The vast majority of climate damage is being done by a relatively small number of companies around the world. This is who they are: the Climate Wreckers Index. Out of the tens of thousands of companies our superannuation funds could invest in, Market Forces has for the first time identified a global list of the 180 companies doing most of the climate wrecking.

Our new analysis of the default or largest investment option of 32 of Australia’s largest super funds reveals the average option has over 6% of its members’ share investments in Climate Wreckers Index companies.

If this average were consistent across the $3.5 trillion superannuation industry, over $100 billion of Australians’ retirement savings – an average of over $4800 per member account – would be invested in this small but devastatingly dangerous group of companies driving us towards catastrophic climate change!

Our superannuation industry is making a $100 billion bet against the goals of the Paris Agreement, on behalf of millions of members. We need member pressure to take that dirty bet off the table.


Tell your super fund to ditch the climate wreckers!

The worst of the worst companies…

The Climate Wreckers Index is made up of the 180 publicly-listed companies from all over the world with the biggest plans to expand the scale of the fossil fuel industry. Specifically, the list includes:

  • The top 60 oil and gas producers by expansion plans
  • The top 60 coal miners by expansion plans and coal reserves
  • The top 30 companies by new gas power plant development plans
  • The top 30 companies by new coal power plant development plans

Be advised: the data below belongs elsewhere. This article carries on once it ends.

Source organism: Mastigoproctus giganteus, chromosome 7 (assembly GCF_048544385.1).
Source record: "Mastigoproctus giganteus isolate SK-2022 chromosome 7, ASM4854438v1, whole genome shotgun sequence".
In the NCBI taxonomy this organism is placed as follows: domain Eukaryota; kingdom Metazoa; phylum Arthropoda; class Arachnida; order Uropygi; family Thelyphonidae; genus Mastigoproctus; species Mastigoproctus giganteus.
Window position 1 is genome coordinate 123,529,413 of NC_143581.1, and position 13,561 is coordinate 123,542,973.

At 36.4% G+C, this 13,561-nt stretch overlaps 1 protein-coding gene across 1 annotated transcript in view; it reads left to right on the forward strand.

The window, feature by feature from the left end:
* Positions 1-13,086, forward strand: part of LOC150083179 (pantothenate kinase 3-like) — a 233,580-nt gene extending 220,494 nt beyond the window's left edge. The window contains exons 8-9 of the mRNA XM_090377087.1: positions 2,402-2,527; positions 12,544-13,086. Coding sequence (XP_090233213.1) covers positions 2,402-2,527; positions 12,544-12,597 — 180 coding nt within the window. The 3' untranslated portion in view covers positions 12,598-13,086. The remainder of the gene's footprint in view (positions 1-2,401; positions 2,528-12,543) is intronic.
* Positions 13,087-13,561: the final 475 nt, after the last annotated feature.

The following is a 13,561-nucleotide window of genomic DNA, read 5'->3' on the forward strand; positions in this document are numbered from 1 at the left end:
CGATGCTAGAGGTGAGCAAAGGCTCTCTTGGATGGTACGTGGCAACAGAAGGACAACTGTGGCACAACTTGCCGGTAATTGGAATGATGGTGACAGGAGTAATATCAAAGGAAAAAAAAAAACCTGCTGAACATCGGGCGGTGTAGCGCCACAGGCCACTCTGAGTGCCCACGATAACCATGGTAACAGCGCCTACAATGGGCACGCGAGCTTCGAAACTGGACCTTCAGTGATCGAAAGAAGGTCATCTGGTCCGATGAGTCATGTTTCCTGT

Together, these companies are planning new coal, oil and gas production and power generation projects that could add the equivalent of almost 200 years of Australia’s national annual emissions!

The Climate Wreckers Index companies could add the equivalent of…

of Australia’s national annual emissions!

Emissions detail & comparisons

Combined, the companies on the Climate Wreckers Index are pursuing:

  • New or expanded oil and gas fields with combined expected production of 114,350 million barrels of oil equivalent
    • The estimated carbon dioxide emissions from combustion of this much oil and gas is more than 43,450 million tonnes, equal to 75 times Australia’s annual emissions
  • New or expanded coal mines with combined reserves of 19,649 million tonnes
    • The estimated carbon dioxide equivalent (CO2-e) from combustion of this much coal is 37,723 million tonnes per year, equivalent to 65 times Australia’s annual emissions
  • New coal plants with combined capacity of 120.7 GW
    • Based on GEM emissions data, the total emissions from these coal plants is estimated to be 18,429 million tonnes of CO2-e, equal to 31.7 times Australia’s annual emissions
  • New gas plants with combined capacity of 138.7 GW
    • Assuming that of these plants will be modern combined cycle plants, the total emissions is estimated to be 10,178 million tonnes of CO2-e, equal to 17.5 times Australia’s annual emissions

These companies are pursuing their rampant expansion plans despite the fact that achieving the Paris Agreement’s 1.5°C warming limit leaves no room for new coal, oil or gas development, which has been confirmed by the IPCC and IEA, among others.

“Investing in new fossil fuels infrastructure is moral and economic madness. Such investments will soon be stranded assets – a blot on the landscape, and a blight on investment portfolios.”UN Secretary General Antonio Guterres

The Climate Wreckers Index is not an exhaustive list of companies involved in coal, oil and gas expansion, just the worst of the worst climate wreckers that our super funds can invest in. 

Check out the full list below and see our case studies for examples of some of the dirty companies that make up the Climate Wreckers Index.

…Supported by our retirement savings!